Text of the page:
Livestock market complications that reduce the ability to sell calves can cause unexpected forage demands. Droughts can lead to forage deficiencies, compounding the problem. Forage shortages can lead to poor animal performance, overgrazed and degraded pastures, and increased expenses. The Natural Resources Conservation Service (NRCS) in Utah has provided some strategies to implement when faced with these circumstances that can help minimize forage deficiencies, if you plan ahead.
Forage stockpiling in pastures involves allowing adequate time and moisture to allow 1-2 tons per acre of forage to grow and become dormant, then grazed when winter feeding would typically start, delaying the use of expensive winter hay for several weeks or longer. Practices like strip grazing using electric fences can help ensure efficient and economic use of stockpiled forages. Learn more about stockpiling forage with this NRCS fact sheet and brochure.
Planting cover crops
Cover crops can be immediately planted following the harvest of grain crops, or during fallow in a rotation, that will provide extra forage in the fall that to be harvested or grazed. Many producers in the intermountain west are already inserting full season cover crops for grazing into their cropping rotation. Learn more about grazing cover crops here.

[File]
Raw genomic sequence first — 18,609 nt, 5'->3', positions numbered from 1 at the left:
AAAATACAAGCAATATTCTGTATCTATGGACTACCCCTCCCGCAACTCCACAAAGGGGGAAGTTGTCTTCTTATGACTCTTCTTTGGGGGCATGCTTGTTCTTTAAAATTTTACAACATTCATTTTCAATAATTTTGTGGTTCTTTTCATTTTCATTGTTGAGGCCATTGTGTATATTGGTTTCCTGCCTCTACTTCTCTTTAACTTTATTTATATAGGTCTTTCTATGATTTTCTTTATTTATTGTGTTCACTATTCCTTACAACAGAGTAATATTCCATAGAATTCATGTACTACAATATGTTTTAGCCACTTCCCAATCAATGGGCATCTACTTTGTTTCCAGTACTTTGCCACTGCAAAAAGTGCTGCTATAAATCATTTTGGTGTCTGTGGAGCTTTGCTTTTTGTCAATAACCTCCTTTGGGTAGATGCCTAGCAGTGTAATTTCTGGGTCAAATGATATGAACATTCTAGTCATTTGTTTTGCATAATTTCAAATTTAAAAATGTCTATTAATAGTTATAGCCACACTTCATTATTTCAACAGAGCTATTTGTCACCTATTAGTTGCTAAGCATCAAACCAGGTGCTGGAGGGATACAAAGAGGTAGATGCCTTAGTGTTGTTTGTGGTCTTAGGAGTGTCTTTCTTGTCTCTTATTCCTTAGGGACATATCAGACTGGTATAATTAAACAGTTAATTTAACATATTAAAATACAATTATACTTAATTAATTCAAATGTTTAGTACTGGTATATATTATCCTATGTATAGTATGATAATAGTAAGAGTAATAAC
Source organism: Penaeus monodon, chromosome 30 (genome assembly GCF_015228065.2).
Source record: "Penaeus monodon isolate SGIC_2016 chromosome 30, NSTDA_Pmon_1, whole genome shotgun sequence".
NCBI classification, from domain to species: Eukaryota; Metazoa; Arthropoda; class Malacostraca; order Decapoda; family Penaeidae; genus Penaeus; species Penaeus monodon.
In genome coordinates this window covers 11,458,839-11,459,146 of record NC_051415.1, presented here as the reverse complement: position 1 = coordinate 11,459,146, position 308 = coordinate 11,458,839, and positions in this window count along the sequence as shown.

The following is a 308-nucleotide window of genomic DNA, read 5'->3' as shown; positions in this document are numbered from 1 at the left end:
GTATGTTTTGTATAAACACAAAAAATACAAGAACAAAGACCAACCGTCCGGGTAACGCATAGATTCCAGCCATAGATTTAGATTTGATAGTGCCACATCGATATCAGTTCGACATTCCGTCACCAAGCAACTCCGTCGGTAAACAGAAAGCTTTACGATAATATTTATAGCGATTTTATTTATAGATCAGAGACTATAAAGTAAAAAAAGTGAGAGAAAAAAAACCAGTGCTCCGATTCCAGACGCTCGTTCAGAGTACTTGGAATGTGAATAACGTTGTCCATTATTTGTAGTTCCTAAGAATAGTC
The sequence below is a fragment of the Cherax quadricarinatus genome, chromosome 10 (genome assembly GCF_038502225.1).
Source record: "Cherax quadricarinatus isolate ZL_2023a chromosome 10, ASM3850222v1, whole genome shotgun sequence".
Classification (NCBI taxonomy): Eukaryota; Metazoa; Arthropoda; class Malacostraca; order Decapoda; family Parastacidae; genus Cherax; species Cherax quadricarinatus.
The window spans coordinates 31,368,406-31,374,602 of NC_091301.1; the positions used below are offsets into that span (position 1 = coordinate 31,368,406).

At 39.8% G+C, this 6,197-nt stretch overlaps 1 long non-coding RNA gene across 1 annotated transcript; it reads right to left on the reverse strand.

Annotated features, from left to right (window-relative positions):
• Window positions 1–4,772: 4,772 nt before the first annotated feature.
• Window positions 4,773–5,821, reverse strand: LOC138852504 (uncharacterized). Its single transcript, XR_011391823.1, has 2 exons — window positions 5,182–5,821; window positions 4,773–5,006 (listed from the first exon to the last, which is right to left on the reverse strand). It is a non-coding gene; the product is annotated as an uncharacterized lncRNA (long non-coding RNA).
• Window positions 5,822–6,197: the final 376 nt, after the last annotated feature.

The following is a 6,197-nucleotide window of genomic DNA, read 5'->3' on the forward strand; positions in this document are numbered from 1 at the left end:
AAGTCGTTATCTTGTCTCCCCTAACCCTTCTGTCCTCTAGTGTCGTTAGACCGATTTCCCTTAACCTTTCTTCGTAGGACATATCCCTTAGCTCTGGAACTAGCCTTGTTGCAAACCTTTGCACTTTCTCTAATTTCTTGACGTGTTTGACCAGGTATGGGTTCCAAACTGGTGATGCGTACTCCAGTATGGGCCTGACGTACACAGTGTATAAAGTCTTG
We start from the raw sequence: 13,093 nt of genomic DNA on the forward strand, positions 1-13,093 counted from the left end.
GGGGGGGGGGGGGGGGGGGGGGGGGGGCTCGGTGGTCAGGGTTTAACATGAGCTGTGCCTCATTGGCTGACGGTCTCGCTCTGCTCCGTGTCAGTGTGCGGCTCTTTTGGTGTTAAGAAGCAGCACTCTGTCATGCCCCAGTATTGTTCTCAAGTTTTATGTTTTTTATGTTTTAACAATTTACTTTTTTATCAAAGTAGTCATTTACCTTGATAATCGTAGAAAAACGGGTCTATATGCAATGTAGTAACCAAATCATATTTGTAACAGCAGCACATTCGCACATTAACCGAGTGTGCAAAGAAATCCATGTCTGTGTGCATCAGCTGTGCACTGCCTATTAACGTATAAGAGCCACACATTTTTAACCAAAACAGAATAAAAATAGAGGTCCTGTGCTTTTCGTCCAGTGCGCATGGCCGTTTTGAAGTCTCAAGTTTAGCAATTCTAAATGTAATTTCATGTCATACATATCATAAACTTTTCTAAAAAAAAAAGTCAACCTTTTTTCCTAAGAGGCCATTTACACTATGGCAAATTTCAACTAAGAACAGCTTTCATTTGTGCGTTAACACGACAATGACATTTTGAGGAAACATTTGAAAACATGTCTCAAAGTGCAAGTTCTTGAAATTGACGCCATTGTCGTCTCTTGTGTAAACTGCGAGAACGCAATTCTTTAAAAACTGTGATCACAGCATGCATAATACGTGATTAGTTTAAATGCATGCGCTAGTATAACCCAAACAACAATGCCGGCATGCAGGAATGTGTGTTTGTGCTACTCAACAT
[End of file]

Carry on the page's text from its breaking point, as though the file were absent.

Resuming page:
Cover crops in mixtures
Planting cover crops in mixtures can help address several resource concerns at the same time. Mixes can be planned to improve both the quantity and quality of the needed requirements of the land and livestock. Learn more about choosing the right species of cover crop.Additionally, there are several conservation enhancements regarding these strategies that fall under the Conservation Stewardship Program, which encourages producers to address resource concerns in a comprehensive manner by undertaking additional conservation activities and improving, maintaining, and managing existing conservation activities. For more information, visit the Utah NRCS office.
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